Doors and Windows

Doors and Windows

L.A. Clark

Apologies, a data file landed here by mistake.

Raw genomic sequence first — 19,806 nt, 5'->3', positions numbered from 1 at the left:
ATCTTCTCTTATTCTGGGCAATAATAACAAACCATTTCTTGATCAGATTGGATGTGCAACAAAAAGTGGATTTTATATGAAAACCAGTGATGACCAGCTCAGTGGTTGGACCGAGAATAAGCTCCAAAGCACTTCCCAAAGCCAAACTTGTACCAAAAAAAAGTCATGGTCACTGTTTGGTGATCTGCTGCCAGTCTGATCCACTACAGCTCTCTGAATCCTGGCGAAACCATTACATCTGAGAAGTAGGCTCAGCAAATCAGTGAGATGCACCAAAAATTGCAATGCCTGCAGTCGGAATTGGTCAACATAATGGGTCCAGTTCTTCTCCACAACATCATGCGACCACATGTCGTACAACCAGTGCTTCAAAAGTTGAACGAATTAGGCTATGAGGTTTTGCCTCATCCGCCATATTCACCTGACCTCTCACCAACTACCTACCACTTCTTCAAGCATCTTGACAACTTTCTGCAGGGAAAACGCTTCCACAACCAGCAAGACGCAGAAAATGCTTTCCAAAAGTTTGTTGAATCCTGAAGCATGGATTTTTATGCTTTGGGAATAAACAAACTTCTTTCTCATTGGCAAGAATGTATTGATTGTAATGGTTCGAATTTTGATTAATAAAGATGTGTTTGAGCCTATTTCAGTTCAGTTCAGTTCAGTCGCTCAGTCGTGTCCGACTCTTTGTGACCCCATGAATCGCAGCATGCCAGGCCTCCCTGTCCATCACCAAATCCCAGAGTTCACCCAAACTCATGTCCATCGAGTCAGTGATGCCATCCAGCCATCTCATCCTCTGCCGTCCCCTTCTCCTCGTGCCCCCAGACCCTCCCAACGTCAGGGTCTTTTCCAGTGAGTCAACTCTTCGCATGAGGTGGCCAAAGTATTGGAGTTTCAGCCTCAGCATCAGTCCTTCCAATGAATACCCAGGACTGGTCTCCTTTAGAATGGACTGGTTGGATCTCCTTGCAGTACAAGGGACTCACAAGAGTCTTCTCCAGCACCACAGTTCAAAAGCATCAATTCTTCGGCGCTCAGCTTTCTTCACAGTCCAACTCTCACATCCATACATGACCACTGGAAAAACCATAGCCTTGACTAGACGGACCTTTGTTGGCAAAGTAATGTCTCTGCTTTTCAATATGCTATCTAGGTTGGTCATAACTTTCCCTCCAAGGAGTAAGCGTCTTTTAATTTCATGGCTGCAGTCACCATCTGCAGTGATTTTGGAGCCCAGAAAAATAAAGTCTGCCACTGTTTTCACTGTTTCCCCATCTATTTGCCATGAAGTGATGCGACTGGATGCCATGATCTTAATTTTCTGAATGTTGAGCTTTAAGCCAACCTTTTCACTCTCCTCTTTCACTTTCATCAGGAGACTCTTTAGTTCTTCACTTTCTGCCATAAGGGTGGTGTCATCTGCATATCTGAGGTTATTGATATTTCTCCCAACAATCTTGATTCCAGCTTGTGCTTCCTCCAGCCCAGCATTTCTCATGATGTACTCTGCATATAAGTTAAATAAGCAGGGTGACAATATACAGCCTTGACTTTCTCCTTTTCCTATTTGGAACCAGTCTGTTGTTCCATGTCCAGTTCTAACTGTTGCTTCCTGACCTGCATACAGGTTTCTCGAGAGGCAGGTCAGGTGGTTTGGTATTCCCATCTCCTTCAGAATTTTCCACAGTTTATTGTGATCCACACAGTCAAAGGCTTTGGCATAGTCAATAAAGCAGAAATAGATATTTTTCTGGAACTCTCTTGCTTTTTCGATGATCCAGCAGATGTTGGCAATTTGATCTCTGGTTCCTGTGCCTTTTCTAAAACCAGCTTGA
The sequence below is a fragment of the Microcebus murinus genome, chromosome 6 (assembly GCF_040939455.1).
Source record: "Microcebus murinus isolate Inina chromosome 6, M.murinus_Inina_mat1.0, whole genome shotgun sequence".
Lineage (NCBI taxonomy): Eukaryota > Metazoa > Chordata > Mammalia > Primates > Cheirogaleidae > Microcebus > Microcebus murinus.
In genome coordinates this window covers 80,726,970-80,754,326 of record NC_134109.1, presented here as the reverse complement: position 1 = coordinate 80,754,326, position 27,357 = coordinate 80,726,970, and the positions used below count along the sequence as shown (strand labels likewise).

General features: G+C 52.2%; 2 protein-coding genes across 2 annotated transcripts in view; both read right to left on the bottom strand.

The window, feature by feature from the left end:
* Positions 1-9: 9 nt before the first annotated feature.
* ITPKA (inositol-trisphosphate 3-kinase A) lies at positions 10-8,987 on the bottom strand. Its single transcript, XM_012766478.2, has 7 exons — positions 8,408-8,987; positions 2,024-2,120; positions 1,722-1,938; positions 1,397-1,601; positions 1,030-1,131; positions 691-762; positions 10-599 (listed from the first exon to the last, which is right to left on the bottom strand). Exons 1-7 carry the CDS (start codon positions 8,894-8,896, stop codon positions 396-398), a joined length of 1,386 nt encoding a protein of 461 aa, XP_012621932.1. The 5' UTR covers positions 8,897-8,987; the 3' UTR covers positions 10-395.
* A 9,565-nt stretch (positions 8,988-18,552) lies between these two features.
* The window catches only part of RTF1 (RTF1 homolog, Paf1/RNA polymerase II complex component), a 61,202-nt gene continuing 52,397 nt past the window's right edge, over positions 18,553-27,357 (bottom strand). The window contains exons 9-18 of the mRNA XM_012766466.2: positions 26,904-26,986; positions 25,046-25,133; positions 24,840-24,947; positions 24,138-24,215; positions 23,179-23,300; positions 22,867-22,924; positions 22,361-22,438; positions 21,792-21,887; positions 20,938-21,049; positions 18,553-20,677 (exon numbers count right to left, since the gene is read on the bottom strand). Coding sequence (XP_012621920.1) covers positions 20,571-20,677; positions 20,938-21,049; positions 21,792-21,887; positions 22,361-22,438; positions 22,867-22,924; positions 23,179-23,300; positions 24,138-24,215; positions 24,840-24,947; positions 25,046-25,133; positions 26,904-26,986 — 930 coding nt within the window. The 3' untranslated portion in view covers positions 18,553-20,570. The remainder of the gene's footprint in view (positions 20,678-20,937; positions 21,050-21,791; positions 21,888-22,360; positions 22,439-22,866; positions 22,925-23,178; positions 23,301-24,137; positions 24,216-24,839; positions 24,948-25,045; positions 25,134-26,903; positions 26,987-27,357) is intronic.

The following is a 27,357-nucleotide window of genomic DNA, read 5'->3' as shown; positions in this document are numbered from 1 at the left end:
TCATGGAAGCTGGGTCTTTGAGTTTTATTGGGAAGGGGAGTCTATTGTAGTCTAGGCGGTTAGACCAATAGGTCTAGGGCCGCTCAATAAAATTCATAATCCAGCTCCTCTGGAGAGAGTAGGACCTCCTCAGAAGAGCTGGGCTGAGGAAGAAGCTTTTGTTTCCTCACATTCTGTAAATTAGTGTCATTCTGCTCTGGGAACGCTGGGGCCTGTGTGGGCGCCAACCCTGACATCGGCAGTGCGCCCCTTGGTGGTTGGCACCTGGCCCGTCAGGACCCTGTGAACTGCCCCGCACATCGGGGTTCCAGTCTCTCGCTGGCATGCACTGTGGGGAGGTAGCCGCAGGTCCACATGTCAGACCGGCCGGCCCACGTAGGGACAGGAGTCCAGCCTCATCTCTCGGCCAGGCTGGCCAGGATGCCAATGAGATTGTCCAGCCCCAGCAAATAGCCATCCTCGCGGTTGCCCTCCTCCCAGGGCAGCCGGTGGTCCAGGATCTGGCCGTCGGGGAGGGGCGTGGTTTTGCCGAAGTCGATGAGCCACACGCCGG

The ding of the elevator is an electric shock stirring my mother’s tired, aching body awake. She slowly gets off the elevator with me following close at her heels in great hesitation. My heart sinks to the pit of my stomach as the familiar overwhelmingly metallic stench consumes my body until I can taste it. We gradually proceed down the sterile hallway like a condemned prisoner taking the final walk to death. She’s been through so much lately- unable to recognize her own naked body, hairless and missing a breast. Deep down we both know that this is her best option but I can’t help the urge to snatch up what is left of her skeleton-like frame and run far away from this place of pain disguised as a haven for the sick. Approaching the room, I notice my mom’s body stiffen. She turns to me to say goodbye. I am forbidden to come in and hold her hand; for the next hour I will wait out here for her until the hellish treatment ends so I can take her home to continue to suffer in privacy. Her eyes tell me that everything is going to be alright and that she can handle it. But I can’t. I try to hide the pain and fear in my eyes but despite my efforts I can tell that they are pleading for her to change her mind, but I know that isn’t even an option. My eye have always been like windows for her to see my true self and surely now they betray me again. I become blinded by tears as I see the backside of her wig, hardly even recognizing this unfamiliar shell of a once vibrant woman. I realize that my childhood hero is more human than I ever noticed. I never thought that I could lose her. I struggle not to cry but I still crumble under the sorrow. The loud clicking lock of the door jars me to attention as it snaps shut behind her.

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